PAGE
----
Just Transition Coalition wins request for formal mediation from CPUC
California energy regulators grant mediation request to pursue development of renewable energy projects for Mohave Generating Station
FLAGSTAFF-Members of the Just Transition Coalition were in San Francisco recently to participate in a public workshop held by the California Public Utility Commission (CPUC) to address proposals for the distribution of revenues from the sale of sulfur dioxide (SO2) allowances arising from the suspension of operation of the Mohave Generating Station. At the request of the Just Transition Coalition, the CPUC initiated a formal mediation process to take place during the next few months to facilitate an agreement between the tribes and the Coalition about how to disperse the funds from Mohave's closure.
"This workshop is another step closer to bringing sustainable economic development to Navajo and Hopi communities," said Coalition member Wahleah Johns of the Black Mesa Water Coalition. "I am also confident that this plan will benefit California ratepayers at the same time."
The Just Transition Coalition's proposal calls for those funds to be invested in renewable energy projects for the mutual benefit of California Ratepayers and the tribal communities long impacted by Mohave's closure. While SO2 allowance prices fluctuate on the pollution trading market, SCE's share of the SO2 allowances from Mohave's closure could range from $15-30 million annually. Southern California Edison Company (SCE), the primary owner of Mohave, offered plans to credit all of the SO2 allowances directly to SCE's ratepayers.
In addition to the Just Transition Coalition, representatives from the Navajo Nation, Hopi Tribe and Californians for Renewable Energy, Inc. (CARE) also put forward plans aimed at using the SO2 allowance revenues to benefit and restore the local communities impacted by Mohave's operation and closure.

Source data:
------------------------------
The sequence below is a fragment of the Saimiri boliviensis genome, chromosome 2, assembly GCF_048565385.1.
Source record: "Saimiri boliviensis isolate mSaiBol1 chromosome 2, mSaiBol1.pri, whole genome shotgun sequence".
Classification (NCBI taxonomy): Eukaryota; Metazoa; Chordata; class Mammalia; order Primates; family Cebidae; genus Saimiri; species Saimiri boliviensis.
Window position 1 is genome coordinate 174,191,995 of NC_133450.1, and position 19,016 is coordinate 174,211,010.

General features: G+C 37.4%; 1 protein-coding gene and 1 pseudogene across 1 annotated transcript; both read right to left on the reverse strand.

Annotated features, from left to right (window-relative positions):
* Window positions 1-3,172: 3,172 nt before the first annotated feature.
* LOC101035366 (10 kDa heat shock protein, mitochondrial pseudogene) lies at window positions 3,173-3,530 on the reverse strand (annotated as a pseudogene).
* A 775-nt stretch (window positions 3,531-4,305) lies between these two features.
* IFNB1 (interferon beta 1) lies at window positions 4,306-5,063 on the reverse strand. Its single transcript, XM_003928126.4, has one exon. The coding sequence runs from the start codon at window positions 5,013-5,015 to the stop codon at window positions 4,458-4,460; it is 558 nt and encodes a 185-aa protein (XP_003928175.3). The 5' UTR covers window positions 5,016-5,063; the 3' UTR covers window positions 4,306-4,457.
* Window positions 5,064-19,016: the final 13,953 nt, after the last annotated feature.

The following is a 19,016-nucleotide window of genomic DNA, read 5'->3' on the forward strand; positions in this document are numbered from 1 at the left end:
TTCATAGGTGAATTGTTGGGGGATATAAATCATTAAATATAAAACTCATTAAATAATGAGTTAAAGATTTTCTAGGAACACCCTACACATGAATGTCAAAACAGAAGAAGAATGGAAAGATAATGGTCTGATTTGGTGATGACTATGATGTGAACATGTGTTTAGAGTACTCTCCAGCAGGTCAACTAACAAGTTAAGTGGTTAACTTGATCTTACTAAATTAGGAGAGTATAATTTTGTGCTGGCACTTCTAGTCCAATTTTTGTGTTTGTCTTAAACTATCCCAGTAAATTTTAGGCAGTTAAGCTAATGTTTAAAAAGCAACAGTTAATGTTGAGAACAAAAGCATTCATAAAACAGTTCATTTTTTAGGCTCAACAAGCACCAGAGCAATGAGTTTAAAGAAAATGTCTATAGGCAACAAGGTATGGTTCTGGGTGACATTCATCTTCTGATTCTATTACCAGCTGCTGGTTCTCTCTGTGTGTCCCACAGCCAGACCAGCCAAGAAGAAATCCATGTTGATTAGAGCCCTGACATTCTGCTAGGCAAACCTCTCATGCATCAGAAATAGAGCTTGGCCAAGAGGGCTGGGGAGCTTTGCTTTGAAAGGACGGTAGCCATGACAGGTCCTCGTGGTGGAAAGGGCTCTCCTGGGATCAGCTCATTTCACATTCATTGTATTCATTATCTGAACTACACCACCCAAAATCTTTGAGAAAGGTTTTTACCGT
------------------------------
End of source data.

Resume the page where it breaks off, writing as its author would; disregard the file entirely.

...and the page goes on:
"Tribes do have the capacity and offer some great opportunities from the Chapter and Village level to the Tribal Enterprise level, coupled with various tax incentives available to tribally owned companies. Well [planned] Hopi and Navajo renewable energy projects could become very good investments and can be very beneficial to California ratepayers," said Coalition member Tony Skrelunas of the Grand Canyon Trust.
Skrelunas added, "At the same time, tribal ownership in renewable energy development will benefit tribal economies and create significant return on investment if the proper incentives are put in place."
When the Mohave Generating Station in Laughlin, Nev. shut down at the end of 2005, it resulted in the shutdown of the Black Mesa coal slurry line and coal mine on Navajo and Hopi land. While this resulted in cleaner air over the Grand Canyon and less groundwater withdrawals from the delicate Navajo, the Navajo and Hopi tribal economies were negatively impacted by a loss in jobs and royalty payments.
The Just Transition Coalition formed in 2005 in order to bring justice to Navajo and Hopi communities impacted by the closure of the Mohave Generating Station and associated Black Mesa Coal Slurry Line and the Black Mesa Mine. In early 2006, the Coalition presented the first of its kind plan to the CPUC to use funds raised from the sale of SO2 allowances to fund renewable energy projects undertaken by Navajo and Hopi communities. In May 2006, the CPUC granted the Coalition's motion for these sales to be separately tracked by SCE and further directed SCE to retain revenue from those sales pending consideration of plans for their disbursement.
The Just Transition plan seeks to mitigate Mohave's impacts by transitioning away from a non-renewable energy source like coal to renewable energy sources like wind and solar, which will provide sustainable and long-term benefits to the tribal economies while also providing safer jobs to tribal members.
Coalition members, which include the Black Mesa Water Coalition, Honor the Earth, Indigenous Environmental Network, Grand Canyon Trust, Native Movement, Sierra Club, To' Nizhoni Ani, and the Apollo Alliance believe that such a plan will incorporate tribal spiritual and community values, including honesty and sustained efforts to support and empower people at the levels of families and villages, and tribes. The Just Transition Coalition retains legal counsel from Alan Ramo of the Golden Gate University Environmental Law and Justice Clinic, Kristin Carden of the Grand Canyon Trust, and Sara Steck Myers.
For more information on the Just Transition Plan, visit their Web site at www.blackmesawatercoalition.org.
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